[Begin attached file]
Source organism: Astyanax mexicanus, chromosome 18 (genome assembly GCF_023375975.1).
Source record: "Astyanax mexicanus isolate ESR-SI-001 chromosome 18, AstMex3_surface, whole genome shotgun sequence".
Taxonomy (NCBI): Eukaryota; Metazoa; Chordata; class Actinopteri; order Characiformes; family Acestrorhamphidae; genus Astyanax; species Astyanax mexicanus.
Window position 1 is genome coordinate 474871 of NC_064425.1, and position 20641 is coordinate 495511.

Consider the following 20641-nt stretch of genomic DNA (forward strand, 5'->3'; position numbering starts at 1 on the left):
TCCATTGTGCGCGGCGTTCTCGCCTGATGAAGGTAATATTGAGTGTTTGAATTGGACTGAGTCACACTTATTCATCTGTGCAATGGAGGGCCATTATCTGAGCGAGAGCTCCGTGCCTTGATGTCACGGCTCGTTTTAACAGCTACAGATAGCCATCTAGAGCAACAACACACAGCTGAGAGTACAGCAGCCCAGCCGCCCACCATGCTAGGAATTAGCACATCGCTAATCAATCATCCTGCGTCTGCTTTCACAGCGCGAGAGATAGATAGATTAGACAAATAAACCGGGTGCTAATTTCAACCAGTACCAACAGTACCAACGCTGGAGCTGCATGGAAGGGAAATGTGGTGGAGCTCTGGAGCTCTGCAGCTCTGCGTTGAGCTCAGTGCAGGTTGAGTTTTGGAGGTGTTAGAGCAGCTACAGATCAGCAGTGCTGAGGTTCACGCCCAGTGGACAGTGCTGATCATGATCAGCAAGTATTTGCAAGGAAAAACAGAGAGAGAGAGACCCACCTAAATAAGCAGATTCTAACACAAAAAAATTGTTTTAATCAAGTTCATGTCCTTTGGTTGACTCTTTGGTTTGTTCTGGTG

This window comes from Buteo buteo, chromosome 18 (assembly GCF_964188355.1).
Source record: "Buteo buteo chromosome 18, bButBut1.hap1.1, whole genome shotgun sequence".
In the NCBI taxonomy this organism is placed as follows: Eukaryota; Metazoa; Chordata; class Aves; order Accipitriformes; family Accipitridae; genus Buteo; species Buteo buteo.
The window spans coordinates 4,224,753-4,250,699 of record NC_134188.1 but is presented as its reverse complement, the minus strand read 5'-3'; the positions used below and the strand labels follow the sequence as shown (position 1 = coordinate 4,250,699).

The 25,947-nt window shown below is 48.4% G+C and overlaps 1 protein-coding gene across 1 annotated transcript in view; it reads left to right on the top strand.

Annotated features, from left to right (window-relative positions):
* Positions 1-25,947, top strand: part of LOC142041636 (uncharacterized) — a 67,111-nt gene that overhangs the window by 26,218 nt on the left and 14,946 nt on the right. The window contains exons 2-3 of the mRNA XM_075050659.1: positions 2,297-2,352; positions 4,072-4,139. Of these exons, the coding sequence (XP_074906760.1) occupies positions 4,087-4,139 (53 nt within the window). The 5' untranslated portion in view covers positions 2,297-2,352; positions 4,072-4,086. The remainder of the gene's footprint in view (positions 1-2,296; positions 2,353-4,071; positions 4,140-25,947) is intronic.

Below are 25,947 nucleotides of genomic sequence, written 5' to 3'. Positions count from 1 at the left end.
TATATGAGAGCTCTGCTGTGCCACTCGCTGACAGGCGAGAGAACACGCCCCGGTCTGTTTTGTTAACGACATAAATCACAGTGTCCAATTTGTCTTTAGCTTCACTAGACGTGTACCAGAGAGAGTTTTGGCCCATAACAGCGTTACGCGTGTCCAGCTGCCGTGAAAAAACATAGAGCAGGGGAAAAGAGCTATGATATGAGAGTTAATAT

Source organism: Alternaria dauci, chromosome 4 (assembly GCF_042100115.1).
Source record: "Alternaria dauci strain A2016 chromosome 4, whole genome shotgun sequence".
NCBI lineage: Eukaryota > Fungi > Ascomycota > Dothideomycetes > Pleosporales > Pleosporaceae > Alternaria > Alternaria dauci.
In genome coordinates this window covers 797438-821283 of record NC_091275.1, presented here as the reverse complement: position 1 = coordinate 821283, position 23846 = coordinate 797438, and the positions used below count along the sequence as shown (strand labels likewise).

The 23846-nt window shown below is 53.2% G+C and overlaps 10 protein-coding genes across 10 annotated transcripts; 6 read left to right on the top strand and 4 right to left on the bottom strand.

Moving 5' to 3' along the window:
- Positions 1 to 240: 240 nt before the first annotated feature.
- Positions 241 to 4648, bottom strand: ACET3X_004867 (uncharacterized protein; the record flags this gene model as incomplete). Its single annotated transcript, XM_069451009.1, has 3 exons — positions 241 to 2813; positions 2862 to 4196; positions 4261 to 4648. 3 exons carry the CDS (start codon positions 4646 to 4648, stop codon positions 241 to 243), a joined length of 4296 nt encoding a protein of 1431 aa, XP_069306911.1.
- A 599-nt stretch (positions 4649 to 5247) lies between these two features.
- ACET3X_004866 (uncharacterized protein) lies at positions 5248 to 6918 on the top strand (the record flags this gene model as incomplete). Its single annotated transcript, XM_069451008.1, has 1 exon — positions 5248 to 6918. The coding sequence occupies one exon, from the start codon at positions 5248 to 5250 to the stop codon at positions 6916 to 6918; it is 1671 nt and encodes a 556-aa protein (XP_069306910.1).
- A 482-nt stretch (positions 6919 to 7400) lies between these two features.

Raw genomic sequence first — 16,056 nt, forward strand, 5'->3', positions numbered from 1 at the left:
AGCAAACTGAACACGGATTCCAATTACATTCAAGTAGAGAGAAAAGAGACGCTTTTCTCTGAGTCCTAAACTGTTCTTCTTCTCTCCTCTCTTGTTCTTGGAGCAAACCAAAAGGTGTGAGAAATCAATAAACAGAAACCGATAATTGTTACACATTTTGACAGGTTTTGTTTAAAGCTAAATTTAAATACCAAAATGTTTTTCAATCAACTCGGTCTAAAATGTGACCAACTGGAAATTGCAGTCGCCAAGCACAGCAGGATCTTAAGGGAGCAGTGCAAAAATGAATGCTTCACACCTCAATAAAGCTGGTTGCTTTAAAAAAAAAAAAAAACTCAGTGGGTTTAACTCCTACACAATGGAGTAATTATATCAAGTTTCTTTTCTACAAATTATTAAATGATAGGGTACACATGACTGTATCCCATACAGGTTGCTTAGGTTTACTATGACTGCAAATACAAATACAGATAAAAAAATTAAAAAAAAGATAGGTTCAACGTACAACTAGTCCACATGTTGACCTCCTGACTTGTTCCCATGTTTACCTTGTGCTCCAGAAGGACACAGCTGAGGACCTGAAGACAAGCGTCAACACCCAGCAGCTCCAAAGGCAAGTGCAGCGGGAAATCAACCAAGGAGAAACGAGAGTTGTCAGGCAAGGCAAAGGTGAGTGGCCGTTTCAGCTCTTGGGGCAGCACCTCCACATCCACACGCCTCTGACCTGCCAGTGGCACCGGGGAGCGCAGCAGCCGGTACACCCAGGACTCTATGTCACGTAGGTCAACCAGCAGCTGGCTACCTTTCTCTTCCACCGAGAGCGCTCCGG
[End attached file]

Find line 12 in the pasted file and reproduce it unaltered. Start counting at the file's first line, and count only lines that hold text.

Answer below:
Annotated features, from left to right (window-relative positions):